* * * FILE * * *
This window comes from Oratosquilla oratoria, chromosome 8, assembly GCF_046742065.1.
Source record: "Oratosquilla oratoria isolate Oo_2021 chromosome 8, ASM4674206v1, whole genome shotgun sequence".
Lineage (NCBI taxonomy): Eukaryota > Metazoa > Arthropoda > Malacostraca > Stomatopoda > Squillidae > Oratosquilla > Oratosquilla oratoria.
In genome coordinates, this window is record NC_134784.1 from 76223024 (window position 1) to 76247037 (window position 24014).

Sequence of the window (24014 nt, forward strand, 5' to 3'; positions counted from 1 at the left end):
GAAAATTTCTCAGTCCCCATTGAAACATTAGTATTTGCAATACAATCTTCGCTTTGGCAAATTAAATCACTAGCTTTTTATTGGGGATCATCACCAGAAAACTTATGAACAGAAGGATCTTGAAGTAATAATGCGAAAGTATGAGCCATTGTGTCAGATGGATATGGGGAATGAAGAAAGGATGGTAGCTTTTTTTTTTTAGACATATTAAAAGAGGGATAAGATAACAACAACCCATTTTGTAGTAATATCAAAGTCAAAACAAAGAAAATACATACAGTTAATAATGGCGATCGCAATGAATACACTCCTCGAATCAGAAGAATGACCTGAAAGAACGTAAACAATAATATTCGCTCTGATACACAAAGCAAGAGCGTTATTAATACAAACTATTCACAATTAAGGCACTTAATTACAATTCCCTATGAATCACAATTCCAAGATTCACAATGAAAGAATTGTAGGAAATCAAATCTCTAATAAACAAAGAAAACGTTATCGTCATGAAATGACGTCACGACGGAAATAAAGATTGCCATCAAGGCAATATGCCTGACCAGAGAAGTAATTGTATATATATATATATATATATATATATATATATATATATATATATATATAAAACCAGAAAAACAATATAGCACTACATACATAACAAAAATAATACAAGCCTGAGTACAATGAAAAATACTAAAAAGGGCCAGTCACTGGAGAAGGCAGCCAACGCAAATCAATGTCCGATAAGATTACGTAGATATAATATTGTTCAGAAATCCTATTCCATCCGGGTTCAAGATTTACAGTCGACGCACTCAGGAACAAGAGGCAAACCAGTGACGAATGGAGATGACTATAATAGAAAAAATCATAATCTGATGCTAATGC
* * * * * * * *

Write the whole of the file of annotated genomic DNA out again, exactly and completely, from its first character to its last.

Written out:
This window comes from Oratosquilla oratoria, chromosome 8, assembly GCF_046742065.1.
Source record: "Oratosquilla oratoria isolate Oo_2021 chromosome 8, ASM4674206v1, whole genome shotgun sequence".
Lineage (NCBI taxonomy): Eukaryota > Metazoa > Arthropoda > Malacostraca > Stomatopoda > Squillidae > Oratosquilla > Oratosquilla oratoria.
In genome coordinates, this window is record NC_134784.1 from 76223024 (window position 1) to 76247037 (window position 24014).

Sequence of the window (24014 nt, forward strand, 5' to 3'; positions counted from 1 at the left end):
GAAAATTTCTCAGTCCCCATTGAAACATTAGTATTTGCAATACAATCTTCGCTTTGGCAAATTAAATCACTAGCTTTTTATTGGGGATCATCACCAGAAAACTTATGAACAGAAGGATCTTGAAGTAATAATGCGAAAGTATGAGCCATTGTGTCAGATGGATATGGGGAATGAAGAAAGGATGGTAGCTTTTTTTTTTTAGACATATTAAAAGAGGGATAAGATAACAACAACCCATTTTGTAGTAATATCAAAGTCAAAACAAAGAAAATACATACAGTTAATAATGGCGATCGCAATGAATACACTCCTCGAATCAGAAGAATGACCTGAAAGAACGTAAACAATAATATTCGCTCTGATACACAAAGCAAGAGCGTTATTAATACAAACTATTCACAATTAAGGCACTTAATTACAATTCCCTATGAATCACAATTCCAAGATTCACAATGAAAGAATTGTAGGAAATCAAATCTCTAATAAACAAAGAAAACGTTATCGTCATGAAATGACGTCACGACGGAAATAAAGATTGCCATCAAGGCAATATGCCTGACCAGAGAAGTAATTGTATATATATATATATATATATATATATATATATATATATATATATATATAAAACCAGAAAAACAATATAGCACTACATACATAACAAAAATAATACAAGCCTGAGTACAATGAAAAATACTAAAAAGGGCCAGTCACTGGAGAAGGCAGCCAACGCAAATCAATGTCCGATAAGATTACGTAGATATAATATTGTTCAGAAATCCTATTCCATCCGGGTTCAAGATTTACAGTCGACGCACTCAGGAACAAGAGGCAAACCAGTGACGAATGGAGATGACTATAATAGAAAAAATCATAATCTGATGCTAATGC